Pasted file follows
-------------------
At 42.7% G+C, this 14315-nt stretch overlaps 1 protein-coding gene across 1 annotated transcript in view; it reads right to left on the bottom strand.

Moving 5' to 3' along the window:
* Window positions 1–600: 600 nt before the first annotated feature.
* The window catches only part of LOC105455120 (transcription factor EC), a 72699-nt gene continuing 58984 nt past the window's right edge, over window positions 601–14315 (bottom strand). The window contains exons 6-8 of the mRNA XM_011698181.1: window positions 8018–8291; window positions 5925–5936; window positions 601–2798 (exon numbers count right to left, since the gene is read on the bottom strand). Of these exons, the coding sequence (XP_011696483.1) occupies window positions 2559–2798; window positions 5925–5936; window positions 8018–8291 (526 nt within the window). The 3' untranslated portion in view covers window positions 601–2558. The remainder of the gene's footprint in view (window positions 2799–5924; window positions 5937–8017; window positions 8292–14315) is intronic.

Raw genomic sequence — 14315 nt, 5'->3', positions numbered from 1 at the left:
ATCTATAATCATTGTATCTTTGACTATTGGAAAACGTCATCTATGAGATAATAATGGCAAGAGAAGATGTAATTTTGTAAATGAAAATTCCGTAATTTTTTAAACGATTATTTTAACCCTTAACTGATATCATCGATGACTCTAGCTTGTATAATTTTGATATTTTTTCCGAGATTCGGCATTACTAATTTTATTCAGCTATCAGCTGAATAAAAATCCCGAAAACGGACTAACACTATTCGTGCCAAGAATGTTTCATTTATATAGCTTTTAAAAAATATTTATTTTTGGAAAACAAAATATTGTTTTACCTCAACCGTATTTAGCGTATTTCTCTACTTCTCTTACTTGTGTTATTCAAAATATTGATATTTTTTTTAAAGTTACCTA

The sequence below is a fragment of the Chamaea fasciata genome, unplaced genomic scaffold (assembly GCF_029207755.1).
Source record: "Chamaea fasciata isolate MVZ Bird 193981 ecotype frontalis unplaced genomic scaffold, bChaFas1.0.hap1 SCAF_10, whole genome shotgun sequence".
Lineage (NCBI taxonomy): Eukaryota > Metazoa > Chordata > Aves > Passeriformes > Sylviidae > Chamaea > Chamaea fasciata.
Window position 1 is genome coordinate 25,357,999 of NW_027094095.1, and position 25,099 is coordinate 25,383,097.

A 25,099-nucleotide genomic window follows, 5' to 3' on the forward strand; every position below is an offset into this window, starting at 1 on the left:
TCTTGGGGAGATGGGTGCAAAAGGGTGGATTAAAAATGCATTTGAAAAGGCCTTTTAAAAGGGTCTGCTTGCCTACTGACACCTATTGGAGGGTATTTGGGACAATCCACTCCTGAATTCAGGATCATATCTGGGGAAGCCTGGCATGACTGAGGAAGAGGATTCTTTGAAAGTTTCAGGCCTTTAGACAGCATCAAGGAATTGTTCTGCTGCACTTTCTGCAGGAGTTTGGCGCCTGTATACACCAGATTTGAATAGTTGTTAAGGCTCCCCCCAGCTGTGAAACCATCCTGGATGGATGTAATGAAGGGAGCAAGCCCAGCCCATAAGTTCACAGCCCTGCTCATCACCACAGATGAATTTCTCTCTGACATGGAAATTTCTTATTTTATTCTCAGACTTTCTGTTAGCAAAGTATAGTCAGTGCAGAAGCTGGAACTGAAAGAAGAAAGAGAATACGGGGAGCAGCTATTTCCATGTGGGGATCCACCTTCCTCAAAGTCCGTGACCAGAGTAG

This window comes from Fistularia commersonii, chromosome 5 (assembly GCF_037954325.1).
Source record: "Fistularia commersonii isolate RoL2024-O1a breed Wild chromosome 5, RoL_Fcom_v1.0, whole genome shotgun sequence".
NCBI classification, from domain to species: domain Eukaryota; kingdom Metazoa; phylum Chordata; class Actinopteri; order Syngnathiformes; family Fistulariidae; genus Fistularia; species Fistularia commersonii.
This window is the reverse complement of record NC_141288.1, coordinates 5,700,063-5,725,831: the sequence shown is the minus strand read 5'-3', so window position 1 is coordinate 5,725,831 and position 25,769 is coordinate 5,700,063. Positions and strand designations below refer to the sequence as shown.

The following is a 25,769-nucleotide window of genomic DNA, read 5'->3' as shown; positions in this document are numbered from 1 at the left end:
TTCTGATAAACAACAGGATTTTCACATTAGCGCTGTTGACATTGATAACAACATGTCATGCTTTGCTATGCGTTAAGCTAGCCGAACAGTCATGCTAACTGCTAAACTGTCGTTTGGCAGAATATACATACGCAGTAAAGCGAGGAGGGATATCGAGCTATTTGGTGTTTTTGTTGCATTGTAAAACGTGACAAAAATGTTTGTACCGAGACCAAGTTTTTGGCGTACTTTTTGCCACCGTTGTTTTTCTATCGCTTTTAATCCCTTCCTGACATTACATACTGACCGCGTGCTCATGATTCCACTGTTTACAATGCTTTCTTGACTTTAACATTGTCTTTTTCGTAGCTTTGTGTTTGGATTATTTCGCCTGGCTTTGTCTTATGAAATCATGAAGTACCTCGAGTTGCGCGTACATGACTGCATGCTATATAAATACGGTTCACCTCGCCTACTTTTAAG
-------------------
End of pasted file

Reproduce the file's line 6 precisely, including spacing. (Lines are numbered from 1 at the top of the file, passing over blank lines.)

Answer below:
ATCTATAATCATTGTATCTTTGACTATTGGAAAACGTCATCTATGAGATAATAATGGCAAGAGAAGATGTAATTTTGTAAATGAAAATTCCGTAATTTTTTAAACGATTATTTTAACCCTTAACTGATATCATCGATGACTCTAGCTTGTATAATTTTGATATTTTTTCCGAGATTCGGCATTACTAATTTTATTCAGCTATCAGCTGAATAAAAATCCCGAAAACGGACTAACACTATTCGTGCCAAGAATGTTTCATTTATATAGCTTTTAAAAAATATTTATTTTTGGAAAACAAAATATTGTTTTACCTCAACCGTATTTAGCGTATTTCTCTACTTCTCTTACTTGTGTTATTCAAAATATTGATATTTTTTTTAAAGTTACCTA